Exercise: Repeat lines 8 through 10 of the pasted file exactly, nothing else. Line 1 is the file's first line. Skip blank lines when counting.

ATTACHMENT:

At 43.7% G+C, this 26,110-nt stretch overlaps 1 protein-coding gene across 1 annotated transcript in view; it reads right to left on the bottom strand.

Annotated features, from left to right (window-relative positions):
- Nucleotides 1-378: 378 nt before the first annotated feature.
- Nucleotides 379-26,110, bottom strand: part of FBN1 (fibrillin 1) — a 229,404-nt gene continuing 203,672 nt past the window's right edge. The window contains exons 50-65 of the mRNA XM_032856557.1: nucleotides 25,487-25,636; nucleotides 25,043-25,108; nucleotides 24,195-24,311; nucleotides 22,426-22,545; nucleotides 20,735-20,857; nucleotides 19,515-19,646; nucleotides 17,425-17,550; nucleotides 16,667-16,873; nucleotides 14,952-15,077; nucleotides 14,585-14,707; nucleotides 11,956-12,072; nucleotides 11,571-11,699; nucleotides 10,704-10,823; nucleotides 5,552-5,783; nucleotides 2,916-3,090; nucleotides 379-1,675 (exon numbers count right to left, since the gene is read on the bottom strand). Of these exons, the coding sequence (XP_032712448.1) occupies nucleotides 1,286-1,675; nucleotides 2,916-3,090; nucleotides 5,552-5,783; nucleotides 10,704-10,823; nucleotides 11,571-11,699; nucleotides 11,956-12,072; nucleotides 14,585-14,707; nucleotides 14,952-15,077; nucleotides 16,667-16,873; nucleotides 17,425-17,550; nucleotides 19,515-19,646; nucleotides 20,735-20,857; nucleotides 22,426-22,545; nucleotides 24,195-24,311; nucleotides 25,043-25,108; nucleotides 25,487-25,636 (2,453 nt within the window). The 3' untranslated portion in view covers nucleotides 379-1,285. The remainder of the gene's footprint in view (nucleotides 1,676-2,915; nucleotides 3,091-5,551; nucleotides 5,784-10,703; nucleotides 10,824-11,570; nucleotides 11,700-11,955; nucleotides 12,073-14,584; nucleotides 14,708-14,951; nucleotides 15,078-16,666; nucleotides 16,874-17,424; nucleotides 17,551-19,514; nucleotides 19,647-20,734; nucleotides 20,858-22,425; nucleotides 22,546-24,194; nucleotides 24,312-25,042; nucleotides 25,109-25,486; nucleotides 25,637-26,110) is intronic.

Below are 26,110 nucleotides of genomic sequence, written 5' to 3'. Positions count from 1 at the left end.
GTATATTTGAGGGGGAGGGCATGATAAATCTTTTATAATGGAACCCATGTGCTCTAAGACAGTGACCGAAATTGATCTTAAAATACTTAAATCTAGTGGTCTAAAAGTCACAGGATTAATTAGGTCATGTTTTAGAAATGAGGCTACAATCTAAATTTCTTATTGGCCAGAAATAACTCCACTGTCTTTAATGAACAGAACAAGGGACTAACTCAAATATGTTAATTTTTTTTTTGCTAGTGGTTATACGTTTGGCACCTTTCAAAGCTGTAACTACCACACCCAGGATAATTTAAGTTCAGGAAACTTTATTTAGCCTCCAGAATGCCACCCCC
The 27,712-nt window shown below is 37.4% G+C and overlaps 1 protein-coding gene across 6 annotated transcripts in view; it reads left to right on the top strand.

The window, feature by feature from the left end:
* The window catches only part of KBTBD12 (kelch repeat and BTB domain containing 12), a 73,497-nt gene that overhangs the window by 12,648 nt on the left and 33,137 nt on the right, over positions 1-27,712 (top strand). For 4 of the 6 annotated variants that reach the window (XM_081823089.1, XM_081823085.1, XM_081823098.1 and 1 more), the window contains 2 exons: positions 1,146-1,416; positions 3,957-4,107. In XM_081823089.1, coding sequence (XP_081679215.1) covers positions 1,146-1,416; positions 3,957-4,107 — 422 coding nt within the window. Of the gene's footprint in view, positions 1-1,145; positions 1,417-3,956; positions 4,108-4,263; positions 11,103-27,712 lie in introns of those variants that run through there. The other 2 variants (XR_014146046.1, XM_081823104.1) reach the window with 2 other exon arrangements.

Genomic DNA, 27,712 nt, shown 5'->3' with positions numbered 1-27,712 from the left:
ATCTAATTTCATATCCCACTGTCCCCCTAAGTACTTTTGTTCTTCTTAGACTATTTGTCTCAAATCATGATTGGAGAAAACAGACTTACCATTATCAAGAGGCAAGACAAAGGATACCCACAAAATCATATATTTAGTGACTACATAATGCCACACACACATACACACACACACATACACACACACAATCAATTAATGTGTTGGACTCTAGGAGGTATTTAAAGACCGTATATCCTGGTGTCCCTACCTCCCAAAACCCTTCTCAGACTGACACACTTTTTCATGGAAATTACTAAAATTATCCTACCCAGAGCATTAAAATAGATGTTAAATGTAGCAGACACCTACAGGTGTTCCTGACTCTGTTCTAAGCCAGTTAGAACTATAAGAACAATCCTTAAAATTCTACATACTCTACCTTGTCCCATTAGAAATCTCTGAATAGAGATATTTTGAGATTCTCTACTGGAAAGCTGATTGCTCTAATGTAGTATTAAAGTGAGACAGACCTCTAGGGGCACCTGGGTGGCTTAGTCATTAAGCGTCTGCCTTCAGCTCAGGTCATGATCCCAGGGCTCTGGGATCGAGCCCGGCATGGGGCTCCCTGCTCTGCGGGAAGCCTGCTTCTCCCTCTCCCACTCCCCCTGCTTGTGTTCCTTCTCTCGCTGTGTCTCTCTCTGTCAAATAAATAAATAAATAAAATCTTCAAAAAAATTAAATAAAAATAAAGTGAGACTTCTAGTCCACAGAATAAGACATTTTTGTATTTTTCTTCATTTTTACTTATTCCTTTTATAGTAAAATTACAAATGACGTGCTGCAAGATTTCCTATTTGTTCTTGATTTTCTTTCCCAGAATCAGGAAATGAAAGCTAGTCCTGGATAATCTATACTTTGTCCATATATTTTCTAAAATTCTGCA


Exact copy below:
The window, feature by feature from the left end:
* The window catches only part of KBTBD12 (kelch repeat and BTB domain containing 12), a 73,497-nt gene that overhangs the window by 12,648 nt on the left and 33,137 nt on the right, over positions 1-27,712 (top strand). For 4 of the 6 annotated variants that reach the window (XM_081823089.1, XM_081823085.1, XM_081823098.1 and 1 more), the window contains 2 exons: positions 1,146-1,416; positions 3,957-4,107. In XM_081823089.1, coding sequence (XP_081679215.1) covers positions 1,146-1,416; positions 3,957-4,107 — 422 coding nt within the window. Of the gene's footprint in view, positions 1-1,145; positions 1,417-3,956; positions 4,108-4,263; positions 11,103-27,712 lie in introns of those variants that run through there. The other 2 variants (XR_014146046.1, XM_081823104.1) reach the window with 2 other exon arrangements.

Genomic DNA, 27,712 nt, shown 5'->3' with positions numbered 1-27,712 from the left: